I went back to school when Henry was six months old. That first evening, my chubby-cheeked infant pulled themselves up to my computer and stared, mesmerized by the bright light. Though statistics wasn’t either of our strong suits, their interest was adorable and motivating. Ever since, such assistance with my schoolwork has been commonplace, so it didn’t surprise me three years later when they snuggled up next to me in bed to help with Sociology of Minorities.
I was watching a video about Filipino Americans in the early twentieth century.
“My father was Filipino,” the woman on the screen said, “and my mother was white.”
She went on to explain how they had to go to another state to be married, as interracial marriage was unlawful in California at the time. However, I could barely hear her words over Henry, who suddenly began to cry inconsolably.
“What’s wrong? Are you ok?”
“I don’t know what color my mom is!”
Wiping a tear from their porcelain cheek, I thought about how much privilege my young child already has in order to be nearly four years old and have no concept of race.
I wondered at what age black children realize they are black. I wondered at what age they realize what that means.
When we moved from Tennessee to Florida this summer, we drove overnight. We stopped at one point to marvel at the stars over South Georgia. Even in Tennessee, I had never seen the stars so clearly.
In the dark of night, I did not see the cotton fields.
Driving back north for a visit some months later, I saw those unmistakable little white tufts of cotton blossoming on both sides of the road. I wondered whose bones we were driving over. I tried to find the words to explain to Henry the injury of the land we were traveling, but how does one explain the atrocities of humankind? When spoken aloud and dissected, they honestly seem too absurd and cruel to be true.
But they do exist, they are true, and it is pure privilege to wonder how to explain them to my child when other children are born with the reality that generational trauma in their DNA.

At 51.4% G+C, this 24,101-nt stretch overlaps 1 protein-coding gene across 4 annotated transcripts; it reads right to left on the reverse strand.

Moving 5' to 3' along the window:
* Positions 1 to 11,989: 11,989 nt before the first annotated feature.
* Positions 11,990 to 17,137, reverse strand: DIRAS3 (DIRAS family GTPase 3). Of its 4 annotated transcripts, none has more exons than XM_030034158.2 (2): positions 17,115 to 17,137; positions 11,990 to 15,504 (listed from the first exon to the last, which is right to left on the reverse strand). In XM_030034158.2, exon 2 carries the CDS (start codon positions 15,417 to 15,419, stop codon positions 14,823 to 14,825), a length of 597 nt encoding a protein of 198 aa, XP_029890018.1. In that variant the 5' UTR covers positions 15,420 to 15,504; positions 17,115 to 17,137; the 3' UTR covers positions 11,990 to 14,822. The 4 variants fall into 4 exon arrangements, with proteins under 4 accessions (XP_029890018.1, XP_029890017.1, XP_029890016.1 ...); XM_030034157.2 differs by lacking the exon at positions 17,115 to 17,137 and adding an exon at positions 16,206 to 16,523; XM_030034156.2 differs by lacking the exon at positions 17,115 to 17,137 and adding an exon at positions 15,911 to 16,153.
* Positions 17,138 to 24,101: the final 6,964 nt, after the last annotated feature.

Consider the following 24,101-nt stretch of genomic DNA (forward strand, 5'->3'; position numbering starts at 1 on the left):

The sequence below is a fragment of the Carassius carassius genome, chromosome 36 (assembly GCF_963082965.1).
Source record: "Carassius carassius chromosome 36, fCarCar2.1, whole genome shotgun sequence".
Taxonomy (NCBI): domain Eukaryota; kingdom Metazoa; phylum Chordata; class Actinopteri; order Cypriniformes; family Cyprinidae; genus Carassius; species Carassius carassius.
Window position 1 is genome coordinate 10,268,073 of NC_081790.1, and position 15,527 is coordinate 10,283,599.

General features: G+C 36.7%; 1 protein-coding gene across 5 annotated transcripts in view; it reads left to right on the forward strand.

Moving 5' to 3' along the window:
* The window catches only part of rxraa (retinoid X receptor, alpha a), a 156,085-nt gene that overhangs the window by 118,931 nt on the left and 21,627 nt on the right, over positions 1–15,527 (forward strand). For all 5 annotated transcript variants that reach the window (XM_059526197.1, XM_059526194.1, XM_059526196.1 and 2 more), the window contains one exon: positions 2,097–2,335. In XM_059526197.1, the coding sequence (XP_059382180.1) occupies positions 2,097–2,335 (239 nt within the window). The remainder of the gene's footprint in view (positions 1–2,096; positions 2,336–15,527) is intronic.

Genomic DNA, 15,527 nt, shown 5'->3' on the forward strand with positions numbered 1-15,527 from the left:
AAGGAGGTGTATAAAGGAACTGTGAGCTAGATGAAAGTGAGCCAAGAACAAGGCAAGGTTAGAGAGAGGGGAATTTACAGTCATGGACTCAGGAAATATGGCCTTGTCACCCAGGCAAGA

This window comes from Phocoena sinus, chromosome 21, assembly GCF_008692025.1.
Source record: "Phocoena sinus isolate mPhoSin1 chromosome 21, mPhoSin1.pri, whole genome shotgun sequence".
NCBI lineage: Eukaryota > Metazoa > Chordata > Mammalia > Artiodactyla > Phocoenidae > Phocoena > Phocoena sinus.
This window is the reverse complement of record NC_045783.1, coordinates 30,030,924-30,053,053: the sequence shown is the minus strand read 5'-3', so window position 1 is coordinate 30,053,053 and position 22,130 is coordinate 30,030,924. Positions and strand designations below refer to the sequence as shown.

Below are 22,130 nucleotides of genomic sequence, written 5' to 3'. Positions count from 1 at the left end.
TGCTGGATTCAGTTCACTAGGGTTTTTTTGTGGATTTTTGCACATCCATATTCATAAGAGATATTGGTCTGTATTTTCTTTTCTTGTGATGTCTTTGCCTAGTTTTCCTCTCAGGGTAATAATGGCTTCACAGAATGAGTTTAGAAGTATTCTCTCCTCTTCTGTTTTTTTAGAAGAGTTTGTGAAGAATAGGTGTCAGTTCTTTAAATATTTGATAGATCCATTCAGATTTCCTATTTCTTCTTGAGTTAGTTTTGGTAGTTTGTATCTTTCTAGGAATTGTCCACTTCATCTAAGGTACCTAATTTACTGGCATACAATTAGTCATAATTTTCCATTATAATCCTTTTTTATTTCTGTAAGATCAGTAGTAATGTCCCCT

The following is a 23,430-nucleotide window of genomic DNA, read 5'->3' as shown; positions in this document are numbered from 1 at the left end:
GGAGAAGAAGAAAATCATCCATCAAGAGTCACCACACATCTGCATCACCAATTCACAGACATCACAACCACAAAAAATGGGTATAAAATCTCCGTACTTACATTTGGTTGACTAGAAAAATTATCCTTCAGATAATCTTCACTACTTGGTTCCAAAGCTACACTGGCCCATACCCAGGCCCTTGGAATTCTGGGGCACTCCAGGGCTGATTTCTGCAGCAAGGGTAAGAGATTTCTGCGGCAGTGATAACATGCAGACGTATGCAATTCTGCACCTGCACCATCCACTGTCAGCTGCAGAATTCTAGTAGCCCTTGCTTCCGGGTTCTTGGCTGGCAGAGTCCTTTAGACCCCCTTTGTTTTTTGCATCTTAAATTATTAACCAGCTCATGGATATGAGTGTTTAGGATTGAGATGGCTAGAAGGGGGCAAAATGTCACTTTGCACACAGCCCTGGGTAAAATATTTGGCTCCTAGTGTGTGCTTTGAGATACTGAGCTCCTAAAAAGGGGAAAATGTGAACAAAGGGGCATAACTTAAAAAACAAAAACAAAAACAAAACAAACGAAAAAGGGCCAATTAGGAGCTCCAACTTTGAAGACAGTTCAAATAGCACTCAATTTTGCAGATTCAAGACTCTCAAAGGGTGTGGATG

“I am three, I am three…” Henry sang as we drove. A month into preschool and they were already very interested in numbers and colors, though with their toddler lisp it sounded more like, “I am free, I am free…”
Audre Lorde said, “I am not free while any woman is unfree, even when her shackles are very different from my own.”
Not everyone is free.
So, none of us can be.
Perhaps my child, tenderhearted at three years old, so concerned with the plight of caterpillars and superheroes, truly does not see color, has no idea that their mom is white and what that means. Perhaps, in our most natural, childlike state, none of us do. However, the reality that white supremacy built stole the privilege of that innocence from us all.
White folx have hundreds of years of damage to undo and even with profound and concentrated effort, how do we scrub that trauma from our black siblings’ DNA?
None of us are free.
Our black siblings are still enslaved by a so-called “civilized” society built upon their stolen blood, by mass incarceration, by police brutality, by a society that manufactured race to justify its own sick desire to oppress.
White people will not be free from our obligation to liberate our fellow travelers from these chains until the deed is done so thoroughly that our hands are as clean of their blood as their DNA is from trauma.
I told my child, “Your mom is white, honey. And so are you.”
I told them each person is important.
I told them that not all police officers are good guys.
I told them that there are no bad people, there are just people who do bad things sometimes.
I told them that the stars over South Georgia are breathtaking, but we must never close our eyes to what is growing in the earth beneath our feet.
I told them none of us are free while anyone is unfree, even when their shackles are very different than our own.
Ok, but what can anyone actually do about racism, white supremacy culture, and the general culture of inequity in America?
First and foremost – VOTE!
I’ve been reading Robin DiAngelo’s “White Fragility” and you should too.
This conversation about anti-racism is also a great starting place.
But more than anything – don’t take my word for it. The world does not need another white person talking about racism – we all need to center the voices of those impacted and actually listen. Listen to the people of color in your life (but don’t expect them to be responsible for educating you, because they are not.) If there are no people of color in your life, start by asking yourself why.